Noticeable by his absence, is Myles Bremner, who as a director of the School food plan, is now in charge of the day to day business of the SFP. His firm, Bremner & Bremner are paid £1000 a day by DfE, so it will be interesting to see if we get our money’s worth when he eventually responds. 

So there we have it, Dfe saving itself £10m,  a contentious report is being buried and a government brazenly ignored the conclusion, meanwhile small schools face rising costs and need this extra funding more than ever.

Time for DFE to decide, ditch the policy, find more money or watch small schools close?

 

Note 1

Many small schools are rural  with little if  any choice in providers and where it isn’t uncommon for small schools to pay £2.75 just for the meal (they have to fund the electric, gas, water and equipment, themselves). This was one message I received “we subsidise hot meals to the tune of £6000 per year. That is a big chunk of our small school’s budget.”  This is by no means unusual. I know a mid size caterer in a rural area who charges schools £2.40 (so schools are already finding an extra 10p a meal), but they have dropped a number of the smaller and more isolated schools, because it simply isn’t financially viable for them to drive 10 miles each way to drop off 20 meals.  None of the larger caterers will go anywhere near these schools, Local Authorities no longer run in house catering that tend to cross subsidise and support these schools and given the latest cuts in local government  funding, few have the funds to provide new kitchens, which would run at a loss anyway. These schools just seem to have been hung out to dry.

  

 

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Is keeping UIFSM funding at 2012 levels really “the Fairest way” ?

In today’s Guardian, Warwick Mansell wrote a small piece  about the ongoing UIFSM funding. He was basically highlighting the fact the figure of £2.30 was sneaked out in an obscure EFA e-bulletin just before Christmas.

What I found shocking and depressing was the disingenuous  DfE response. A spokesman for the DfE said: “We decided that the fairest way to continue to programme was to keep the existing rate of £2.30 per meal, found to be the average cost of providing a primary school meal.”

Firstly, £2.30 was the average cost of providing a primary school meal back in 2012!

Secondly how is keeping 2016-17 funding at a mean level from 2012 in any way fair?

To be clear £2.30 was the 2011-12 mean cost (pg 39)  for providing primary school meals (please note this was the cost of producing the meal, not what parents pay) and being the average cost means many primaries will have paid more.  Sadly the 2011-12 report on school meals was the last one available, as Michael Gove cut the Children’s Food Trust funding and it is no longer able to conduct it’s extremely useful  annual survey.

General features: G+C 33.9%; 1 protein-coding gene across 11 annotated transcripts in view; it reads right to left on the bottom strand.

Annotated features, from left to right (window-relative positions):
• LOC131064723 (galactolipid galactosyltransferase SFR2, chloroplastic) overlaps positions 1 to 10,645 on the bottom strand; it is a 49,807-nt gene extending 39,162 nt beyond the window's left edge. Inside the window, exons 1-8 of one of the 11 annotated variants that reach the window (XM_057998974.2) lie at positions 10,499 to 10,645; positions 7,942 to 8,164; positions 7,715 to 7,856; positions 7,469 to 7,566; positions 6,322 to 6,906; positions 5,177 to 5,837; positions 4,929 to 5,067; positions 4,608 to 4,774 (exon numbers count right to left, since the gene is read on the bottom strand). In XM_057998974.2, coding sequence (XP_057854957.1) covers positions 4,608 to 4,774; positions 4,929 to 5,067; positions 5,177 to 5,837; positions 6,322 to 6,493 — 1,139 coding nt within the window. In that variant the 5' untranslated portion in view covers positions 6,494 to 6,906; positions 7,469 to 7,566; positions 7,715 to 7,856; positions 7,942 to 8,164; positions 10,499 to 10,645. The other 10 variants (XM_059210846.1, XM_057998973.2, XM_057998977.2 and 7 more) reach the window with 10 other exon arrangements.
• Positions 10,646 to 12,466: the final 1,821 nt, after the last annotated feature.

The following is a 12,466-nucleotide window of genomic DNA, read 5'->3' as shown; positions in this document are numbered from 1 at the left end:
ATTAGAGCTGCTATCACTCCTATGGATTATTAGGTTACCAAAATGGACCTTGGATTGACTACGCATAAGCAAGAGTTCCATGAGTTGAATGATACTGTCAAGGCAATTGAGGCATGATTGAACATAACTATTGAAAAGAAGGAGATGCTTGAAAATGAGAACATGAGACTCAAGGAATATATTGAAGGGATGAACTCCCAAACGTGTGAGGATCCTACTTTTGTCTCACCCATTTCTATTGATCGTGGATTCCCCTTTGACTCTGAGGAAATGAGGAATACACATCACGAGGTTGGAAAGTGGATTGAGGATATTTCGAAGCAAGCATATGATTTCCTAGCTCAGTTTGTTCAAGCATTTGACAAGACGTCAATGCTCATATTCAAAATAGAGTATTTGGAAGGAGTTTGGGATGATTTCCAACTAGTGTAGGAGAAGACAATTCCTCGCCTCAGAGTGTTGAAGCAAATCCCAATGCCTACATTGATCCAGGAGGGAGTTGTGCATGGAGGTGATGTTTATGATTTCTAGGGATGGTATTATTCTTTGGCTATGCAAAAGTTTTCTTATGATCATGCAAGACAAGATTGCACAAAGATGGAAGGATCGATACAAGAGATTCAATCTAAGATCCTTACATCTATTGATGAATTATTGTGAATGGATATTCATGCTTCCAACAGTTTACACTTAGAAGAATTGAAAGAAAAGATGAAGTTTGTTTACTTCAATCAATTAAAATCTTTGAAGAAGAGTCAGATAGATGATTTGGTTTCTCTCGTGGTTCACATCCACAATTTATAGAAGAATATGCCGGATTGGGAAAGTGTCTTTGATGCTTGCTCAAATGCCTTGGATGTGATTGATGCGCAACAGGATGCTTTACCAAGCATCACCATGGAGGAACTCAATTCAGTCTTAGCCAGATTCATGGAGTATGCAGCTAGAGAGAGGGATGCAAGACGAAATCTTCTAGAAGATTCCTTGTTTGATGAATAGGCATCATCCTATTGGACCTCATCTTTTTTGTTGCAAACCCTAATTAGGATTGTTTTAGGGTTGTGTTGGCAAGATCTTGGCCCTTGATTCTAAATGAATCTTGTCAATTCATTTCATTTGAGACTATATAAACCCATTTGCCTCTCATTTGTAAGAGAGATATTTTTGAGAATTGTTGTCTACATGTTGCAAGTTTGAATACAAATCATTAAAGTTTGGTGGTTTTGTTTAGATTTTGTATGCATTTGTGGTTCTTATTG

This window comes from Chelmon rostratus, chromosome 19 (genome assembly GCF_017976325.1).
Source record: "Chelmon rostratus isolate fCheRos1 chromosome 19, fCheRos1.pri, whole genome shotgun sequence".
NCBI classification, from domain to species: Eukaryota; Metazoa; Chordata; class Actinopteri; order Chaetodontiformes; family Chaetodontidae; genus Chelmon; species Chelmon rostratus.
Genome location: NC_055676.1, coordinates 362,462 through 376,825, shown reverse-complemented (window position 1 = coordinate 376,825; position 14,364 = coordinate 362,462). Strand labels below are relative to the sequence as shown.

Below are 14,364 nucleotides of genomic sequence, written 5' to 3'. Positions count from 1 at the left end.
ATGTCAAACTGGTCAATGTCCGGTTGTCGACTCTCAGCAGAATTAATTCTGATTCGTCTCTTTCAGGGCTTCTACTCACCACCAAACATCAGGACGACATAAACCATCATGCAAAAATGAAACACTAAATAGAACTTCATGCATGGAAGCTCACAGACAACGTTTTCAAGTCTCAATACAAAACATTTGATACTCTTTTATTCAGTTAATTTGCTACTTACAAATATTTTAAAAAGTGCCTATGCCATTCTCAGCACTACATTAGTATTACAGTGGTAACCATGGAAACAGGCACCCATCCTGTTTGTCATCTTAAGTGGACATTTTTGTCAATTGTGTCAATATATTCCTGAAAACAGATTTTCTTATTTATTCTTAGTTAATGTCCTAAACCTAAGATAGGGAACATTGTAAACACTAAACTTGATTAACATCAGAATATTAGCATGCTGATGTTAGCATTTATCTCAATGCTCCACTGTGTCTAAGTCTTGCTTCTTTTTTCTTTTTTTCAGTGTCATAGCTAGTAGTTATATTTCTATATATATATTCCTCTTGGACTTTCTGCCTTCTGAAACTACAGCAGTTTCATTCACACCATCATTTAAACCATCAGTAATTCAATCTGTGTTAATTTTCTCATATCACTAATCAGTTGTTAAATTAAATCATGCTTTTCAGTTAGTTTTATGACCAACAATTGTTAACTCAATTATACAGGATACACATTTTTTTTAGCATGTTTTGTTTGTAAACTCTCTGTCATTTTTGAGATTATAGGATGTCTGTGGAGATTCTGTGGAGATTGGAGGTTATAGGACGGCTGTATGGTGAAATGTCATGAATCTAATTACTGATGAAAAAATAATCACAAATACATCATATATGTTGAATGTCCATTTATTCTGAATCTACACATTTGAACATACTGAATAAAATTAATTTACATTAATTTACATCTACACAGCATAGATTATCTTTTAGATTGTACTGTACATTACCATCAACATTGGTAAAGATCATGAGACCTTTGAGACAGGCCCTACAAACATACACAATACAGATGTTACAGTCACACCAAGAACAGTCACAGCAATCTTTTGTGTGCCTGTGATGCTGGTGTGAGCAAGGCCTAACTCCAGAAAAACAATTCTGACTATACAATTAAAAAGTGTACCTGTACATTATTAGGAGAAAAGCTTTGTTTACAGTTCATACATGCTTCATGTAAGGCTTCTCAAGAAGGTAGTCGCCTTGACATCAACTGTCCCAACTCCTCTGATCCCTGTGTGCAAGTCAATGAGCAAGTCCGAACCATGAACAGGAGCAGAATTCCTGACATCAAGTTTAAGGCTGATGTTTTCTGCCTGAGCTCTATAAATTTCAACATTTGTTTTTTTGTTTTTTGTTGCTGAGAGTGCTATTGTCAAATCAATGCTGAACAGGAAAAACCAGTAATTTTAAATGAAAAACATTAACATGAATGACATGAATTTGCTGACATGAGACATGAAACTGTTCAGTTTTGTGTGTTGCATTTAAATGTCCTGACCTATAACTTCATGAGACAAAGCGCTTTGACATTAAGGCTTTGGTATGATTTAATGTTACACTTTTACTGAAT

But this isn’t the only evidence that £2.30 is an inadequate amount.  In the UIFSM pilot, Newham started with a cost of £2.59 in 2009 rising to £2.63 in 2011. (pg 126), even in the school food plans own evidence, 5 out of 47 primary schools had production costs above £2.30.  More recently school food plan author  John Vincent “suggested there should be a greater taxpayer spend per meal” to school meals minister Sam Gyimah, before having a bit of a swear (which all seemed reasonable enough too me), so there is no doubt at all that DfE know this 2012 funding level is leaving some schools out of pocket.

Whilst we have seen a period of low inflation, Food prices have still increased, utility bills have risen and in April we have  a significant rise in the national minimum wage. All of these add inflationary pressures to school meal prices and whilst some of this will be mitigated by economies of scale and optimising working practices, many schools will face an substantial increase in their costs above and beyond the governments £2.30 funding. The scale of this problem is unknown, but i suspect it will be a significant number, sadly (or fortunately) no one is collating and publishing the figures.

One thing is certain, some schools are being forced into subsidising the policy from other budgets and their children are losing out as a result.

So how can it be described as “the fairest way” when these costs must be borne by schools rather than the DFE?  In the long list of crass DfE PR, describing the dumping of costs onto schools as “fair” takes some beating.  It only seems “Fair” if you are hidden away from reality in the DfE and don’t have to find any extra money to pay for the UIFSM policy the Prime Minster surprised everyone by saving. Its only fair if you only care about overall DfE spending staying within George Osborne’s austerity constraints and don’t consider the impact on individual infant school budgets. its only fair if you are intent on transferring as much of the policy cost away from DfE as possible.

By keeping the funding at 2012 levels, DfE are avoiding any semblance of fairness. The fairest way involves providing an adequate level of policy funding so schools are not out of pocket.  DfE know full well that retaining 2012 rates and under funding a statutory policy, is most definitely unfair.